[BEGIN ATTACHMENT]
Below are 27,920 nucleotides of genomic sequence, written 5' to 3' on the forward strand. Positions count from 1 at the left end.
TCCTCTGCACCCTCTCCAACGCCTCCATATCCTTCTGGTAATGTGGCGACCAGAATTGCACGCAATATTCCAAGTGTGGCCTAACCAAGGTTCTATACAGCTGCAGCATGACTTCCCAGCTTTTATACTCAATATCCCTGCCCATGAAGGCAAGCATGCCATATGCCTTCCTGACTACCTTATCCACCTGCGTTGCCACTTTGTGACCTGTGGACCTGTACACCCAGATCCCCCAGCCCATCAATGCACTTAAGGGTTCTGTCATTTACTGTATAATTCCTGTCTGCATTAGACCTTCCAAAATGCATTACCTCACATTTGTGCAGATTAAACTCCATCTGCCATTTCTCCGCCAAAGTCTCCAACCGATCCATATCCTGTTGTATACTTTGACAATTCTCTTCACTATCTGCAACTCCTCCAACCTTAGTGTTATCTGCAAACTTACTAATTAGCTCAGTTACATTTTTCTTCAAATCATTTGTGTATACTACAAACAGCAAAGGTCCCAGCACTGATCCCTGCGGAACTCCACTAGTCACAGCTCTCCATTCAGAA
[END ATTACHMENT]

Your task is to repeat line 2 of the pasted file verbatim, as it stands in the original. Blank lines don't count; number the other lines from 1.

TCCTCTGCACCCTCTCCAACGCCTCCATATCCTTCTGGTAATGTGGCGACCAGAATTGCACGCAATATTCCAAGTGTGGCCTAACCAAGGTTCTATACAGCTGCAGCATGACTTCCCAGCTTTTATACTCAATATCCCTGCCCATGAAGGCAAGCATGCCATATGCCTTCCTGACTACCTTATCCACCTGCGTTGCCACTTTGTGACCTGTGGACCTGTACACCCAGATCCCCCAGCCCATCAATGCACTTAAGGGTTCTGTCATTTACTGTATAATTCCTGTCTGCATTAGACCTTCCAAAATGCATTACCTCACATTTGTGCAGATTAAACTCCATCTGCCATTTCTCCGCCAAAGTCTCCAACCGATCCATATCCTGTTGTATACTTTGACAATTCTCTTCACTATCTGCAACTCCTCCAACCTTAGTGTTATCTGCAAACTTACTAATTAGCTCAGTTACATTTTTCTTCAAATCATTTGTGTATACTACAAACAGCAAAGGTCCCAGCACTGATCCCTGCGGAACTCCACTAGTCACAGCTCTCCATTCAGAA